Nearly three months after COVID made its first appearance in the U.S., many businesses remain closed or operating on a limited basis, resulting in disastrous financial implications. One potential strategy to mediate the financial impact for many is business interruption insurance. However, insurance companies are weary of paying out business interruption claims and are quick to reject businesses seeking relief from COVID related financial disruptions. The result is a wave of litigation against insurance companies by businesses whose claims were denied.
Business interruption insurance typically accounts for physical damage to businesses or other events that make operation of the business physically impossible, such as when a storm renders the premises uninhabitable. Under this interpretation, favored by insurance companies, forced closure by government regulations is outside the scope of the policy and the claim is therefore rejected. With few options, business owners are turning to the court system claiming a breach of contract by the insurance companies. Some businesses are even alleging bad faith on the part of the insurer, meaning that punitive damages become a real possibility if the court finds in favor of the business.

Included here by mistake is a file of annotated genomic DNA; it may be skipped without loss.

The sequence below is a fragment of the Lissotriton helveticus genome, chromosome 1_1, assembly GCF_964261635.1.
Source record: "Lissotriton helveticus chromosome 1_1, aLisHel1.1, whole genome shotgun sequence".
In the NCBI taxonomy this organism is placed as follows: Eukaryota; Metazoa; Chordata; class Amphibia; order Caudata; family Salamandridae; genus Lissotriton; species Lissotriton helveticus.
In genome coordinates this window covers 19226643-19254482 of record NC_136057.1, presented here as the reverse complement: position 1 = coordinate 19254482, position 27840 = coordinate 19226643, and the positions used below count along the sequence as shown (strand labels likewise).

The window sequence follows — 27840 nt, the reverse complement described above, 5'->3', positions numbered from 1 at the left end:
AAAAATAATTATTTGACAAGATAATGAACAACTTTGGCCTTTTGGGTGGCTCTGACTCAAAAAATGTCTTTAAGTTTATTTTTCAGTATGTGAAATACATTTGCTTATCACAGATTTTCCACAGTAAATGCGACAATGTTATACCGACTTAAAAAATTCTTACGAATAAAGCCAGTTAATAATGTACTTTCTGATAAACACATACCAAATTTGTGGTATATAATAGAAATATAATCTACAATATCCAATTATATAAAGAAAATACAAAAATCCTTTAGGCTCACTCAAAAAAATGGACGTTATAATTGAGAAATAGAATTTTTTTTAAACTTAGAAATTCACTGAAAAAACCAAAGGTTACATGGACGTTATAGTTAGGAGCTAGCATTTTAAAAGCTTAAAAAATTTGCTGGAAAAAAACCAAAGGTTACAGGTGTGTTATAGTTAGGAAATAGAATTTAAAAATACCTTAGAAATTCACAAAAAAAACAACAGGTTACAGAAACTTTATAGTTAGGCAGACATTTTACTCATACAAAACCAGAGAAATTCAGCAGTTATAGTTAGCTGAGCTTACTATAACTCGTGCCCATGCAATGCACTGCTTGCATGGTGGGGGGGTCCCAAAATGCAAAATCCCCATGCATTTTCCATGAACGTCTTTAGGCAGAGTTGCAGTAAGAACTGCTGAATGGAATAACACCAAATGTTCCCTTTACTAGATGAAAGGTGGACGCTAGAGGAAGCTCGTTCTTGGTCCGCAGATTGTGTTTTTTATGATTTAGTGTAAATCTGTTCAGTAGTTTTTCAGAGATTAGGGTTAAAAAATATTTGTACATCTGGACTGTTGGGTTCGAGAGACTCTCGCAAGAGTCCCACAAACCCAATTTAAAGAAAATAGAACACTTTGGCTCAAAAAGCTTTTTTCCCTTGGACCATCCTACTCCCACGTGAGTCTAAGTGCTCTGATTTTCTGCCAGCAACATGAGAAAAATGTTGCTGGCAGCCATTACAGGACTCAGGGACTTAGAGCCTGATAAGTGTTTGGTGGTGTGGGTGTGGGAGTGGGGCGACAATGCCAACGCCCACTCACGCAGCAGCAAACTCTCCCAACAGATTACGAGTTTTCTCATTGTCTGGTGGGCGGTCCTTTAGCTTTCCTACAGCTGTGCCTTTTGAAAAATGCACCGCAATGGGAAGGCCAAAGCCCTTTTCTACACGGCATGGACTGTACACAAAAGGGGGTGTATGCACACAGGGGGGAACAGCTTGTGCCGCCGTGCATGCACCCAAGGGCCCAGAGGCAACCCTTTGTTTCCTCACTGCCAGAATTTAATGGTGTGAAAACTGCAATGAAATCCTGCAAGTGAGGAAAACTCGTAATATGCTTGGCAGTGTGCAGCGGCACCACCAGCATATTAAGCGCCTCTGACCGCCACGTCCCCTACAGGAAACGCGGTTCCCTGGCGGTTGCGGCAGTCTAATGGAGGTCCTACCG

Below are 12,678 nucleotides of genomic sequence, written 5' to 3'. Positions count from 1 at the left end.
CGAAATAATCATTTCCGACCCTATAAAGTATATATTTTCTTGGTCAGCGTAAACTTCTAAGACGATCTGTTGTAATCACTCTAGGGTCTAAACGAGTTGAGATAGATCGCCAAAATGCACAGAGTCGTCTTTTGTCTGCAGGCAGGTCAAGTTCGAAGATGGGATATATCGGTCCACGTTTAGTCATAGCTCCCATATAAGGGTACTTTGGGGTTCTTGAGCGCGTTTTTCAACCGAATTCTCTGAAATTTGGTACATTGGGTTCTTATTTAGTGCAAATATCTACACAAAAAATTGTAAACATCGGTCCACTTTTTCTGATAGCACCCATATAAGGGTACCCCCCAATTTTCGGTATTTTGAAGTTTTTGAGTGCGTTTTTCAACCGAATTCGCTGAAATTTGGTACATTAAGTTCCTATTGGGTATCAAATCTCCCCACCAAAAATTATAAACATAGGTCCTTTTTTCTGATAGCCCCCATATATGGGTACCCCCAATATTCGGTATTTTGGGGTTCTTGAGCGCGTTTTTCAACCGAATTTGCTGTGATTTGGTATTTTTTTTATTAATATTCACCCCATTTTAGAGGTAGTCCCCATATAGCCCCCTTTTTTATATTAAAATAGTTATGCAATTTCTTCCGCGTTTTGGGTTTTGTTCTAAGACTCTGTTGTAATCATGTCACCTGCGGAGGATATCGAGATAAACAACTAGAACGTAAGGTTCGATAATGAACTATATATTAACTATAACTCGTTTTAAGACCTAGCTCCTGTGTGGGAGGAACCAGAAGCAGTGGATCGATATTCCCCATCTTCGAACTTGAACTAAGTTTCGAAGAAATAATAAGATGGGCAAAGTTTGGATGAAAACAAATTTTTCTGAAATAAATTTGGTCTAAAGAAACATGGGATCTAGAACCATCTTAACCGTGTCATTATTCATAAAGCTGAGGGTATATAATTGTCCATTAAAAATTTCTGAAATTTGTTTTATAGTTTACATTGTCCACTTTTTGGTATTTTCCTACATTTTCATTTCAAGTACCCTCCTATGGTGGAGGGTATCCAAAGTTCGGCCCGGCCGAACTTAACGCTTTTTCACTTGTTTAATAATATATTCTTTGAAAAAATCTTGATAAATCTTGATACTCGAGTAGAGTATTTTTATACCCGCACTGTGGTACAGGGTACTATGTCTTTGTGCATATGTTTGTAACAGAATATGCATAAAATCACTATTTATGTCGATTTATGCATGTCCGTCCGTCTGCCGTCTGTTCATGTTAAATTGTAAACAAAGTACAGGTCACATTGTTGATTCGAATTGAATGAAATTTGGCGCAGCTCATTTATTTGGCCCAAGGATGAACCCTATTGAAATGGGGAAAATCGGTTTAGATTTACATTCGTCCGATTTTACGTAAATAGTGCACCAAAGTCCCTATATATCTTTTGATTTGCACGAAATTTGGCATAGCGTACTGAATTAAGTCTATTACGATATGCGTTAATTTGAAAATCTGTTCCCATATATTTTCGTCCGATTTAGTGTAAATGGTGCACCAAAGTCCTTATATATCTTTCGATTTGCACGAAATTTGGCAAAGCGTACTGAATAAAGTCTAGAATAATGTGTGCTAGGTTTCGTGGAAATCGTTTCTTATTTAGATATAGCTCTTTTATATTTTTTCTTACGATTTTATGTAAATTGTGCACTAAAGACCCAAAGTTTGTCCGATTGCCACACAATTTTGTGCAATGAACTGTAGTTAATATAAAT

Considering the far-reaching impact of COVID across entire industries, litigation against insurance companies for the denial of claims will likely to continue to rise. There have already been more than a hundred such lawsuits filed in federal courts since the start of the outbreak in the U.S. With many businesses backed into a corner, their insurance policy is the last layer of protection until the pressures of COVID fade and business can resume its pre-COVID pace.
Because of the widespread nature of the issue, class actions are one potential manner in which businesses may respond to denial by insurance companies. In New Jersey, for example, several restaurants have already taken that step by filing together against the insurer that denied their claims in the midst of COVID.
The nuances of insurance policies vary depending on the provider and the contract at issue. For questions about your insurance contract, please out to a BrownWinick attorney for a more information.